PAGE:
This means you can have multiple cameras, each with their own unique dimensions/aspect ratio, all in the same scene. And the settings can be saved/loaded from Camera Presets for future re-use.

Render Settings Pane

Over the years, this pane has seen more than a few iterations. Each one being an attempt to improve the handling of a growing range of options, for a growing number of rendering engines. It was time for a change that allowed it to grow dynamically with new capabilities as they arrive. With that in mind, we've completely revamped this pane and given it a feel that is consistent with other areas of the interface. It may look a little different than you are used to, but it has all of the functionality of the previous iteration and it adds a number of improvements that already exist in other parameter based panes.

Among the improvements are features such as the ability to quickly filter which properties are displayed, the ability to see which properties are currently used and the ability to undo adjustments to the settings.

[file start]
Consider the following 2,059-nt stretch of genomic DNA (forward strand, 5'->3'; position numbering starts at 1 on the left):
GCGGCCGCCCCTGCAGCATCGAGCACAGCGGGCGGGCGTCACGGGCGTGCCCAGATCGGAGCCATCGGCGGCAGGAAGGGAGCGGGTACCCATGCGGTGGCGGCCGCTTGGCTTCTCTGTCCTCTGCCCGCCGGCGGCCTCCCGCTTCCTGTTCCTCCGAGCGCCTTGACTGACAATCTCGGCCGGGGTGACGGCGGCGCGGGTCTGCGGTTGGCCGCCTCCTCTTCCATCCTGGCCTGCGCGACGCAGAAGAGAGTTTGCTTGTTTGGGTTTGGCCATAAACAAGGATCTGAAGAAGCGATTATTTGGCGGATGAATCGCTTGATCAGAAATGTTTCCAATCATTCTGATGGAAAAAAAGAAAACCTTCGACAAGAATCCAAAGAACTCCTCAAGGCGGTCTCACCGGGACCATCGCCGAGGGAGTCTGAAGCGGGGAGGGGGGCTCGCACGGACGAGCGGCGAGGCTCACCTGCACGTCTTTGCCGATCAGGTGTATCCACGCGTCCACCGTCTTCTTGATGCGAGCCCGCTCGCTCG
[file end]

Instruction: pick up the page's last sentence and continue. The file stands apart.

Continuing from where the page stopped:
Script IDE Pane

Having been a while since this pane was last shown some attention, it was time for a little TLC. Numerous improvements have been made to areas such as syntax highlighting, auto-indention, context menus, find/replace and the debugger.

Other features that have been added include: code folding, line numbering, bracket matching, multi-line indentation, case conversion, space/tab conversion and word marking (among others).

Configuration preferences have also been extended.

City Limits Layout

Updated this layout to incorporate the additions/changes mentioned above (and in the 4.7.0.12 Change Log).

City Limits Lite Layout

Added a new default layout; a slightly modified subset of the City Limits layout

Darkside Style Default

The Darkside style has been set as the default for all new installations of DAZ Studio.

Extended Texture Format Support

Added support for using .EXR, .HDR, .PSD, and various others directly as textures.

Photoshop CC 3D Bridge Support

Added support for Photoshop CC to the 3D Bridge

Render Engine Update

Updated the 3Delight render engine to 11.0.105; see change log.